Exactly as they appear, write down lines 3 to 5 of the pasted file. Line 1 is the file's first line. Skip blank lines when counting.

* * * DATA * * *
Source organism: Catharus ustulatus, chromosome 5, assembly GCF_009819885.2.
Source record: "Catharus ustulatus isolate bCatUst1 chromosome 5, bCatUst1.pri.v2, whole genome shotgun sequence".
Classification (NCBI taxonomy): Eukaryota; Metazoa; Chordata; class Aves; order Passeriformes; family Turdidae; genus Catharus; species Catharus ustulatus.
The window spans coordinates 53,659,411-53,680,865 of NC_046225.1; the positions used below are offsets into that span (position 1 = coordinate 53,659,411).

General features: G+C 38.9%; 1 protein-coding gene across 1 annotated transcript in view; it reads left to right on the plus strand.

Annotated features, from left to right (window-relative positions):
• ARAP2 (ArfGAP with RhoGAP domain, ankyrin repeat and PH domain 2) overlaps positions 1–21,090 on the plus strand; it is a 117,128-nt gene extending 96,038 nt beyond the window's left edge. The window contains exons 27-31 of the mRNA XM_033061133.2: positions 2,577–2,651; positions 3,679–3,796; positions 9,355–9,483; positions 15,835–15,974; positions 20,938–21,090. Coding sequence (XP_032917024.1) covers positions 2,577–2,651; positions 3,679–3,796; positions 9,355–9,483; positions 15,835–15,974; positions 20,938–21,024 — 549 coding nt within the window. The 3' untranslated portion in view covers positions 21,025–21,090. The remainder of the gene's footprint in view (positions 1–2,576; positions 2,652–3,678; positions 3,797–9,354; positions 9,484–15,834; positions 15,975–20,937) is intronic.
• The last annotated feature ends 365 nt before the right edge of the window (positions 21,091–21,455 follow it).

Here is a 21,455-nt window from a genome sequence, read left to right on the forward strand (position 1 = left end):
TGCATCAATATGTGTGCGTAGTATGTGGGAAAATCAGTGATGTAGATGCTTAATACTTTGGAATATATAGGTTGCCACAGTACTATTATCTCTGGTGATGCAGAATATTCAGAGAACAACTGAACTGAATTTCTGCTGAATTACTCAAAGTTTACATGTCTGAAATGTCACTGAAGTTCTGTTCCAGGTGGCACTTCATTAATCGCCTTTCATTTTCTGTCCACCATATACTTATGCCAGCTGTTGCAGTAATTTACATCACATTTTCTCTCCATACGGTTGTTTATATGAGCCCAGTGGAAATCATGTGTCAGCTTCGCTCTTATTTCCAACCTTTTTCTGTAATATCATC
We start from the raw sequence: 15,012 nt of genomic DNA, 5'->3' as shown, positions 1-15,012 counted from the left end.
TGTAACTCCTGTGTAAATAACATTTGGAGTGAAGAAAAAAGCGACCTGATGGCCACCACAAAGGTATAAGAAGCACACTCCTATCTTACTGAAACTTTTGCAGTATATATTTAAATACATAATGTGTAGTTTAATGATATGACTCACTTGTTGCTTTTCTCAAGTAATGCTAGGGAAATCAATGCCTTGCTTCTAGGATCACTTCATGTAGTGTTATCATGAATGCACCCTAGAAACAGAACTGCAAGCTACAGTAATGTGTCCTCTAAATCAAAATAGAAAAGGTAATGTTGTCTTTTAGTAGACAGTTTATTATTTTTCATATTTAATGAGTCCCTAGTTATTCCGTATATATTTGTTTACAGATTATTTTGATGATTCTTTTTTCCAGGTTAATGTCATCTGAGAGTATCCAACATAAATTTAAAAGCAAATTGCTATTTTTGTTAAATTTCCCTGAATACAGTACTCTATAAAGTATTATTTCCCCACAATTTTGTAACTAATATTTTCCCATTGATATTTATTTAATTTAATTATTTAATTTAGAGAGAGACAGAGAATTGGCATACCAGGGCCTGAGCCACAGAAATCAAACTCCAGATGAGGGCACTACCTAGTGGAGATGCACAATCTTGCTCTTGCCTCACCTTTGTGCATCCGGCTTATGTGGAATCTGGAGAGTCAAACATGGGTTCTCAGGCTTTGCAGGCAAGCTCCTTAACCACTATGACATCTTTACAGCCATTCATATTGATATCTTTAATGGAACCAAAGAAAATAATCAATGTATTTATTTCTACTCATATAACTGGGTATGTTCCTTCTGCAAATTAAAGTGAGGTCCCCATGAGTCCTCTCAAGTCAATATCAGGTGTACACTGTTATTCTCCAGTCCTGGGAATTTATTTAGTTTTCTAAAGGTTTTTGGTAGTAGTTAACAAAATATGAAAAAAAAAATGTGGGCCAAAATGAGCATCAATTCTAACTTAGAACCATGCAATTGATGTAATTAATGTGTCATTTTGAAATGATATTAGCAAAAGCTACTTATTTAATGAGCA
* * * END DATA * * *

Classification (NCBI taxonomy): Eukaryota; Metazoa; Chordata; class Aves; order Passeriformes; family Turdidae; genus Catharus; species Catharus ustulatus.
The window spans coordinates 53,659,411-53,680,865 of NC_046225.1; the positions used below are offsets into that span (position 1 = coordinate 53,659,411).

General features: G+C 38.9%; 1 protein-coding gene across 1 annotated transcript in view; it reads left to right on the plus strand.